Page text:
A Pilot Study Evaluating "Dojo," a Videogame Intervention for Youths with Externalizing and Anxiety Problems

Games Health J. 2015 Oct;4(5):401-8. doi: 10.1089/g4h.2014.0138. Epub 2015 Jul 14.


Objective: Externalizing problems, which are the main reason for youth referrals to mental health agencies, are highly persistent and predict a range of negative outcomes. Youths with externalizing problems are also frequently comorbid with anxiety. Among the most widely recognized evidence-based treatments is cognitive behavioral therapy (CBT). Although CBT principles seem to be sound, effect sizes remain moderate, suggesting improvements could be made to this conventional treatment approach. The main premise of the current pilot study is to investigate the feasibility of implementing a videogame intervention ("Dojo" [Gamedesk, Los Angeles, CA]) that incorporates CBT principles and aims to address the limitations of conventional CBT delivery models, with the ultimate goal of improving outcomes for this difficult-to-treat population.

Materials and methods: "Dojo" is an emotion management game that helps youths to recognize and control their physiological and emotional arousal. We explored the implementation and user experience of "Dojo" in a sample of eight adolescents in residential treatment for both externalizing and anxiety problems.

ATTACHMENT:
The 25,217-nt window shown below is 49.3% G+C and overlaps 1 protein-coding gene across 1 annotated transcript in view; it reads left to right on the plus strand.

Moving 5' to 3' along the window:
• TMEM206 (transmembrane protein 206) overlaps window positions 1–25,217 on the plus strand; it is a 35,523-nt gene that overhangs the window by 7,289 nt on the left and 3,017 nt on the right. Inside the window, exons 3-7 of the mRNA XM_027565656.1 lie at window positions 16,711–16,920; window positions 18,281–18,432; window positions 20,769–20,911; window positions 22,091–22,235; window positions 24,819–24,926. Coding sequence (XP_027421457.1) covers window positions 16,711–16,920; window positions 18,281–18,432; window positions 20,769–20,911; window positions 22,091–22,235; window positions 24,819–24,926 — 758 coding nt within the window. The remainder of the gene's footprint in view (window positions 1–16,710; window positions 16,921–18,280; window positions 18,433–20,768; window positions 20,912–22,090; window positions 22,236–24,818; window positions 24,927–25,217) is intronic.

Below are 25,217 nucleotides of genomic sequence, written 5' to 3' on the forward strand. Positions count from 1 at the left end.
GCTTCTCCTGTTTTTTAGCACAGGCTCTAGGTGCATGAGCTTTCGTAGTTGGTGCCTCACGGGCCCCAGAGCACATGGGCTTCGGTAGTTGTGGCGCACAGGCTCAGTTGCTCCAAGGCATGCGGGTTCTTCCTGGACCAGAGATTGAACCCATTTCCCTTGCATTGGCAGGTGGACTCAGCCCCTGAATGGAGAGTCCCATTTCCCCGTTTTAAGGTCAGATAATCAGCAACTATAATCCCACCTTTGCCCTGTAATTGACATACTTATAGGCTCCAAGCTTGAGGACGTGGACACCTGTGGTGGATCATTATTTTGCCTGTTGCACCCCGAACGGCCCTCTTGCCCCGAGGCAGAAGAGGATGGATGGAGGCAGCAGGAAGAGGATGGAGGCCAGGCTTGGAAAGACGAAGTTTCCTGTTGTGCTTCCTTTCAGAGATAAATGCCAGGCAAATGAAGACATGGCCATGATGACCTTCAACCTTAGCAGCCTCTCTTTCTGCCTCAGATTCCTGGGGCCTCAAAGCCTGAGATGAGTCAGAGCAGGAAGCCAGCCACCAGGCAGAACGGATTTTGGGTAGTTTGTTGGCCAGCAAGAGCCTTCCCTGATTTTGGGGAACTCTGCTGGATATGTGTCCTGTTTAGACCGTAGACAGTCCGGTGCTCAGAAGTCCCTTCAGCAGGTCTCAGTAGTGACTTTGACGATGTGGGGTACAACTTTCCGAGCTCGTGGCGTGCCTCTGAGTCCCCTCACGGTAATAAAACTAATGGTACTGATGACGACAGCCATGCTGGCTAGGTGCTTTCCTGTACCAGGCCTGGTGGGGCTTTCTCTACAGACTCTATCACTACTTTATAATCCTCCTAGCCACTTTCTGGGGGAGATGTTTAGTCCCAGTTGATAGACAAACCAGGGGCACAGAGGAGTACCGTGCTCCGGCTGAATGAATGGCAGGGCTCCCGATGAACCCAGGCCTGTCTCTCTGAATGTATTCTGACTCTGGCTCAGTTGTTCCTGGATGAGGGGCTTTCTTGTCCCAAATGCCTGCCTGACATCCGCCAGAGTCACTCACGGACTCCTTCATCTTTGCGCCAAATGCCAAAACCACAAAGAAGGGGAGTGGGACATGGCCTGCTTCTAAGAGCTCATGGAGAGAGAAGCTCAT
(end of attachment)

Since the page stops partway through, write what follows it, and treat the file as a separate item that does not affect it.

Results: Participants attended all sessions without complaints. They evaluated "Dojo" very positively and exhibited high compliance during the training sessions. We encountered some problems with session scheduling and obtaining mentor reports. Quantitative data show the predicted decrease in three out of four measurements.

Conclusions: The smooth implementation, high user satisfaction, high self-reported compliance during training sessions, and initial outcome results all indicate the high potential "Dojo" holds as an innovative intervention. If additional rigorously designed randomized controlled trials prove to be successful, "Dojo" can be a cost-effective way to engage high-risk youths in effective intervention.

MeSH terms

  • Adaptation, Psychological
  • Adolescent
  • Anxiety / therapy*
  • Anxiety Disorders / psychology*
  • Biofeedback, Psychology / methods
  • Cognitive Behavioral Therapy / methods*
  • Female
  • Humans
  • Los Angeles
  • Male
  • Pilot Projects
  • Relaxation Therapy
  • Residential Treatment
  • Self-Control
  • Social Skills
  • Video Games*